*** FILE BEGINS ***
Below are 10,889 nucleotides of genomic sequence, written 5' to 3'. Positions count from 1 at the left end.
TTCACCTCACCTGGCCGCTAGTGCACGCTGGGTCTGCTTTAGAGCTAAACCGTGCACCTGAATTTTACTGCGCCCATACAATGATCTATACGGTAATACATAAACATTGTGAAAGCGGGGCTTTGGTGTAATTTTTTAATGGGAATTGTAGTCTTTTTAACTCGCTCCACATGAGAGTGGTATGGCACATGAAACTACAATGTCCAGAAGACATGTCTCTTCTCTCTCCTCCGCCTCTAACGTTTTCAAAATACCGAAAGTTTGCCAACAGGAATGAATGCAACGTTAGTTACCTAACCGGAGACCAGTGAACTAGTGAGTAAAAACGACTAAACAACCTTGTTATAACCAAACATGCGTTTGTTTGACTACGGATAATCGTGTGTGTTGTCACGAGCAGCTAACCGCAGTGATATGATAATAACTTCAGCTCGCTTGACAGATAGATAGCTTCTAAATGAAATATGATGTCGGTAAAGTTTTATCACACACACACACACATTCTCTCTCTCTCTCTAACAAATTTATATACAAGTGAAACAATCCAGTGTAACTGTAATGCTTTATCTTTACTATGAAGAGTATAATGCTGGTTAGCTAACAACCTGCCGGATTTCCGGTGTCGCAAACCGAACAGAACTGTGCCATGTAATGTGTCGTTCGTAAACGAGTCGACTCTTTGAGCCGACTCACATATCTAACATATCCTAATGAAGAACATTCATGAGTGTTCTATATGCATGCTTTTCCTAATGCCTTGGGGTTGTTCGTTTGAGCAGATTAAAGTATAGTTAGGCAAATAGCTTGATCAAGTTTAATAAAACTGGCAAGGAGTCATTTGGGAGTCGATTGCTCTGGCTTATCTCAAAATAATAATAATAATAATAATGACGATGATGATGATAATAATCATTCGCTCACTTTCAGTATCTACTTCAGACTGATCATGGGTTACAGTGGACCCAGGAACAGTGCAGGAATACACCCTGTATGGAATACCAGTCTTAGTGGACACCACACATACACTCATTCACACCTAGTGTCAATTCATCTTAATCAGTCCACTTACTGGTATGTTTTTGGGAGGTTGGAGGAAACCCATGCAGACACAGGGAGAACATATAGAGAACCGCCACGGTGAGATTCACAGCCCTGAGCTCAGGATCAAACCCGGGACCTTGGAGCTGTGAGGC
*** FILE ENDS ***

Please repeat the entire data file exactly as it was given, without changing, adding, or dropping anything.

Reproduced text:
Below are 10,889 nucleotides of genomic sequence, written 5' to 3'. Positions count from 1 at the left end.
TTCACCTCACCTGGCCGCTAGTGCACGCTGGGTCTGCTTTAGAGCTAAACCGTGCACCTGAATTTTACTGCGCCCATACAATGATCTATACGGTAATACATAAACATTGTGAAAGCGGGGCTTTGGTGTAATTTTTTAATGGGAATTGTAGTCTTTTTAACTCGCTCCACATGAGAGTGGTATGGCACATGAAACTACAATGTCCAGAAGACATGTCTCTTCTCTCTCCTCCGCCTCTAACGTTTTCAAAATACCGAAAGTTTGCCAACAGGAATGAATGCAACGTTAGTTACCTAACCGGAGACCAGTGAACTAGTGAGTAAAAACGACTAAACAACCTTGTTATAACCAAACATGCGTTTGTTTGACTACGGATAATCGTGTGTGTTGTCACGAGCAGCTAACCGCAGTGATATGATAATAACTTCAGCTCGCTTGACAGATAGATAGCTTCTAAATGAAATATGATGTCGGTAAAGTTTTATCACACACACACACACATTCTCTCTCTCTCTCTAACAAATTTATATACAAGTGAAACAATCCAGTGTAACTGTAATGCTTTATCTTTACTATGAAGAGTATAATGCTGGTTAGCTAACAACCTGCCGGATTTCCGGTGTCGCAAACCGAACAGAACTGTGCCATGTAATGTGTCGTTCGTAAACGAGTCGACTCTTTGAGCCGACTCACATATCTAACATATCCTAATGAAGAACATTCATGAGTGTTCTATATGCATGCTTTTCCTAATGCCTTGGGGTTGTTCGTTTGAGCAGATTAAAGTATAGTTAGGCAAATAGCTTGATCAAGTTTAATAAAACTGGCAAGGAGTCATTTGGGAGTCGATTGCTCTGGCTTATCTCAAAATAATAATAATAATAATAATGACGATGATGATGATAATAATCATTCGCTCACTTTCAGTATCTACTTCAGACTGATCATGGGTTACAGTGGACCCAGGAACAGTGCAGGAATACACCCTGTATGGAATACCAGTCTTAGTGGACACCACACATACACTCATTCACACCTAGTGTCAATTCATCTTAATCAGTCCACTTACTGGTATGTTTTTGGGAGGTTGGAGGAAACCCATGCAGACACAGGGAGAACATATAGAGAACCGCCACGGTGAGATTCACAGCCCTGAGCTCAGGATCAAACCCGGGACCTTGGAGCTGTGAGGC